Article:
Some months later I convinced my friend to come on the trip with me and we arranged dates and flights that worked for us, making use of the 4 nights/5 days at Hotel Berg.
However two things soon came to light that changed these plans… one, to really experience Iceland it is pretty silly to stay in the capital for the entire trip, and two, Hotel Berg was declining to honor the bookings at the mistake rate anyways (not an uncommon occurrence for mistake pricing).
Fortunately, after a few persistent calls to the Expedia customer service center, I was able to get an agent to re-accommodate our booking at no additional charge. And rather than select a property nearby, I opted to change our booking to two nights at two separate hotels, one in Hvammstangi on the northern side of the country, and another in Hella, on the southern side.
This covered us for the middle 4 nights of the trip. For the first two nights, I used Marriott free night certificates to book the basic Courtyard Marriott by KEF airport. Finally, for the last night of the trip, I used my Marriott travel agent rate to book the Reykjavik EDITION for only $300 CAD.
Transportation: Getting Around Iceland
It’s no secret that Iceland is a vehicle-centric location.
The capital is a great spot (over 60% of Icelanders live in Reykjavik), and there is much to do within a 1-2 hours’ drive. However, the greatest sights Iceland has to offer exist spread throughout the island. Not to mention it’s nice to get away from the tourist buzz.
Driving around Iceland’s ring road is the most common way to see the country. It’s 12-13 hours of driving or 1,333 kilometers around (not including the Westfjords).
There are also numerous “F-roads” which are roads that access the highlands and require a 4×4 vehicle.
F-road 35 (F35) was on our itinerary and as such, we opted to rent a premium 4×4 vehicle from National Car Rental at KEF airport.
We ended up getting a Jeep Wrangler, which was ideal (alternatively National at KEF offers Toyota Land Cruisers in their premium 4×4 vehicle class).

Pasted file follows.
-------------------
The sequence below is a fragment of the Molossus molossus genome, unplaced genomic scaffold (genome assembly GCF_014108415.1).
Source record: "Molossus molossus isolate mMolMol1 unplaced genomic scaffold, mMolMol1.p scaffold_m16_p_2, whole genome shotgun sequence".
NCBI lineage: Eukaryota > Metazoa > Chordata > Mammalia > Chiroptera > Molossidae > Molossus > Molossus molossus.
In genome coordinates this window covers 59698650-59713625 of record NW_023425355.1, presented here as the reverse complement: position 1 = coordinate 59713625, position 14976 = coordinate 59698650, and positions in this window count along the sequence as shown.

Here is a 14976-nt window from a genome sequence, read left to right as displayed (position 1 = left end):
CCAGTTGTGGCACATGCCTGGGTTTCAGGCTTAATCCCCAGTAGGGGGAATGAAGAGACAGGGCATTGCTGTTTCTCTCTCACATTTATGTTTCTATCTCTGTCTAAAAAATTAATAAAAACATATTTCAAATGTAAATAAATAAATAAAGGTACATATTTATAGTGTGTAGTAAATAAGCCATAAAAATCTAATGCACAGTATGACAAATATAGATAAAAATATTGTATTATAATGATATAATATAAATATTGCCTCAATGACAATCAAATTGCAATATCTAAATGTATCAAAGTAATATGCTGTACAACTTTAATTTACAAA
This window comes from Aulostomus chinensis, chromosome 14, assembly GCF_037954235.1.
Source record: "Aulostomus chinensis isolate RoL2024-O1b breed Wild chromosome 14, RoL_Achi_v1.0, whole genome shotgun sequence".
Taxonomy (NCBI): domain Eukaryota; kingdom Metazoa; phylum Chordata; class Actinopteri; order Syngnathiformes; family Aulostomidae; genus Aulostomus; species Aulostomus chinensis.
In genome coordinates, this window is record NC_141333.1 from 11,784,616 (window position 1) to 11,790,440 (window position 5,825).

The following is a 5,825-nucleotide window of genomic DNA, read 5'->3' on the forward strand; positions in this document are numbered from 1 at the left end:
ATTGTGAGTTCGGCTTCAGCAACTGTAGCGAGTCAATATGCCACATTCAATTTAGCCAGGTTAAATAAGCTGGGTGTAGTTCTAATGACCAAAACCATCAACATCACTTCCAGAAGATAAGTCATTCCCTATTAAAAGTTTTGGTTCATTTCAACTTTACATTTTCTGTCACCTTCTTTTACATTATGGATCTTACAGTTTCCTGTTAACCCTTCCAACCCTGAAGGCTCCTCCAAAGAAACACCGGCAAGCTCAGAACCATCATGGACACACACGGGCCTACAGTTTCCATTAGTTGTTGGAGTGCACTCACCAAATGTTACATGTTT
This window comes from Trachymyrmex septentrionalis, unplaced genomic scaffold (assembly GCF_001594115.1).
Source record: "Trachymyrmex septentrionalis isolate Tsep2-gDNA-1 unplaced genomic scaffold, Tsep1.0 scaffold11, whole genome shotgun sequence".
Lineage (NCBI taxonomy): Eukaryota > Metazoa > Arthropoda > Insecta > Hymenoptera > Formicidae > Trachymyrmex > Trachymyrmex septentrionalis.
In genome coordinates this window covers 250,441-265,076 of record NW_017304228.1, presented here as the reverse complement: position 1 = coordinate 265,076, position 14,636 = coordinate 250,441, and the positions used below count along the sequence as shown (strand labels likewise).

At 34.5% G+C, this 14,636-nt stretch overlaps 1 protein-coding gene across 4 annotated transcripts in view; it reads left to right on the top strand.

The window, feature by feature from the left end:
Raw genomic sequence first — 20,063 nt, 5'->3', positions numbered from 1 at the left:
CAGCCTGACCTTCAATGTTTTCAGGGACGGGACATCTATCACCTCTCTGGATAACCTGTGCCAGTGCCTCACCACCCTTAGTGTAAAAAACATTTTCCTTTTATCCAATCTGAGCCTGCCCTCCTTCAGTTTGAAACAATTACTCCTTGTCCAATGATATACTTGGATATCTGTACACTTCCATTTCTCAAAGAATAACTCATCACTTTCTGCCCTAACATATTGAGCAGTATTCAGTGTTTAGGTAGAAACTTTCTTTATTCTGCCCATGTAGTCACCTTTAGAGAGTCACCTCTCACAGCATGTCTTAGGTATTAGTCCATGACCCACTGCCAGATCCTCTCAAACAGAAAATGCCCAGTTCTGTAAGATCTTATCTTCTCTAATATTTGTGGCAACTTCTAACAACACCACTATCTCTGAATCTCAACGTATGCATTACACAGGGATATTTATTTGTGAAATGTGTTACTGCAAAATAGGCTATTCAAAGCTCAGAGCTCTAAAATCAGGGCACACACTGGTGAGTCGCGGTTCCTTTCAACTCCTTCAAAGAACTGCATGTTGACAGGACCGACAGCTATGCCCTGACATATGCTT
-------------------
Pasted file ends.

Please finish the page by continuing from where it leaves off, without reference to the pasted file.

There were a couple of ways I was able to enhance the rental car experience by using some tricks. First, I used a corporate rate code to reduce our cost from over $3,000 to approximately $1,300 for 7 days.
Second, I acquired National Executive Elite Status through a status match.
This comes with a few small perks, including not having to pay for a second driver and free upgrades to a higher class. While we were already the highest class of vehicle available at KEF, I was able to flex my status to guarantee the Jeep Wrangler, which I figured would be a bit more equipped than a Toyota Land Cruiser for the F roads.
One more nice perk of National was received when we returned the car at the end of our trip. The manager gave us a ride from the car rental warehouse to the front of the terminal. It was much appreciated, especially given we were not particularly early for our flight.
Below is the day-by-day itinerary for our trip, including activities, places we stayed, and maps of the routes we took. If you’d like to see more specific details (and many more great pictures) of the activities, see our upcoming article: “20 Things to Do in Iceland”.
Day 1 – R.I.P.
As mentioned, day 1 was unfortunately lost due to Air Canada / YYZ shenanigans. We spent the morning and a good chunk of the afternoon drinking whisky in the Maple Leaf lounge at YYZ while praying that our rebooked flight would stop getting further delayed and actually board us.
When we finally did arrive in Iceland, it was well past midnight, so we promptly checked into our hotel at the Courtyard Marriott by KEF airport.
Day 2 – Day Trip from Reykjanesbær
We started the first real day of our trip by driving south from the Courtyard Marriott at Keflavik Airport to the Fagradalsfjall volcano, hiking route A. This volcano erupted in the past causing the KEF airport to shut down, and actually just erupted again very recently (August 3, 2022).